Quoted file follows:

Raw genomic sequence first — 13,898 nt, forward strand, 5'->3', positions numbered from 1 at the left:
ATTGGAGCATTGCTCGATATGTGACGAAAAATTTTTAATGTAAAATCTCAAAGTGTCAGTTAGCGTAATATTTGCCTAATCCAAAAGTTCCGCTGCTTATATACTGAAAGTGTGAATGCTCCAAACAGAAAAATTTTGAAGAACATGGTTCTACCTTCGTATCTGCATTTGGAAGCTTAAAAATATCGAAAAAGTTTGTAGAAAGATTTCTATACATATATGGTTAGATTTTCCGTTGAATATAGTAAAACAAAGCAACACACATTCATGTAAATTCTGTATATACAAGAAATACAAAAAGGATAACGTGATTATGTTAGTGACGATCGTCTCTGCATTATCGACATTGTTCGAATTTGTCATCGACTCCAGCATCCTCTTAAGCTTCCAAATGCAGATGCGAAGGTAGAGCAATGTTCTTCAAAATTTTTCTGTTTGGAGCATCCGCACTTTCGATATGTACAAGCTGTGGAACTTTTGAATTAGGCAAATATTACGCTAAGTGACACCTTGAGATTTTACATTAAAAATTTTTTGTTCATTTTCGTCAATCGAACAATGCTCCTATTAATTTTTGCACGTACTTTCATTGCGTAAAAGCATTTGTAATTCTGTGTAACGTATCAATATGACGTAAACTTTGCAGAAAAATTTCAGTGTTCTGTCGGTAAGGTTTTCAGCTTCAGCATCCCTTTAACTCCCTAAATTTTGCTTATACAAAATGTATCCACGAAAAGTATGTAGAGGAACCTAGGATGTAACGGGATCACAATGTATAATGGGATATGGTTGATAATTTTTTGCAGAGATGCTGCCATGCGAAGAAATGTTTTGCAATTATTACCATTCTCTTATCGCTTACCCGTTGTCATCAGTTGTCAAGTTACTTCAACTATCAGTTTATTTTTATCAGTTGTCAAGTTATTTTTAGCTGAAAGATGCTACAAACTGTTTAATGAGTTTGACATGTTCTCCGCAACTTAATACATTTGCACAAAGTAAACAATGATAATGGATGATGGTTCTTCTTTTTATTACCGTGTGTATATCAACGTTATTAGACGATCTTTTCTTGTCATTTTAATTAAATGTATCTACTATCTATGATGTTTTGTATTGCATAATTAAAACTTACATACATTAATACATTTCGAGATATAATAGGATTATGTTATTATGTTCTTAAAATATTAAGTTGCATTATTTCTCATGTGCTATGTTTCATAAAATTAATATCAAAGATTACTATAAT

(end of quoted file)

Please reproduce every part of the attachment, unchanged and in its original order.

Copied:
Raw genomic sequence first — 13,898 nt, forward strand, 5'->3', positions numbered from 1 at the left:
ATTGGAGCATTGCTCGATATGTGACGAAAAATTTTTAATGTAAAATCTCAAAGTGTCAGTTAGCGTAATATTTGCCTAATCCAAAAGTTCCGCTGCTTATATACTGAAAGTGTGAATGCTCCAAACAGAAAAATTTTGAAGAACATGGTTCTACCTTCGTATCTGCATTTGGAAGCTTAAAAATATCGAAAAAGTTTGTAGAAAGATTTCTATACATATATGGTTAGATTTTCCGTTGAATATAGTAAAACAAAGCAACACACATTCATGTAAATTCTGTATATACAAGAAATACAAAAAGGATAACGTGATTATGTTAGTGACGATCGTCTCTGCATTATCGACATTGTTCGAATTTGTCATCGACTCCAGCATCCTCTTAAGCTTCCAAATGCAGATGCGAAGGTAGAGCAATGTTCTTCAAAATTTTTCTGTTTGGAGCATCCGCACTTTCGATATGTACAAGCTGTGGAACTTTTGAATTAGGCAAATATTACGCTAAGTGACACCTTGAGATTTTACATTAAAAATTTTTTGTTCATTTTCGTCAATCGAACAATGCTCCTATTAATTTTTGCACGTACTTTCATTGCGTAAAAGCATTTGTAATTCTGTGTAACGTATCAATATGACGTAAACTTTGCAGAAAAATTTCAGTGTTCTGTCGGTAAGGTTTTCAGCTTCAGCATCCCTTTAACTCCCTAAATTTTGCTTATACAAAATGTATCCACGAAAAGTATGTAGAGGAACCTAGGATGTAACGGGATCACAATGTATAATGGGATATGGTTGATAATTTTTTGCAGAGATGCTGCCATGCGAAGAAATGTTTTGCAATTATTACCATTCTCTTATCGCTTACCCGTTGTCATCAGTTGTCAAGTTACTTCAACTATCAGTTTATTTTTATCAGTTGTCAAGTTATTTTTAGCTGAAAGATGCTACAAACTGTTTAATGAGTTTGACATGTTCTCCGCAACTTAATACATTTGCACAAAGTAAACAATGATAATGGATGATGGTTCTTCTTTTTATTACCGTGTGTATATCAACGTTATTAGACGATCTTTTCTTGTCATTTTAATTAAATGTATCTACTATCTATGATGTTTTGTATTGCATAATTAAAACTTACATACATTAATACATTTCGAGATATAATAGGATTATGTTATTATGTTCTTAAAATATTAAGTTGCATTATTTCTCATGTGCTATGTTTCATAAAATTAATATCAAAGATTACTATAAT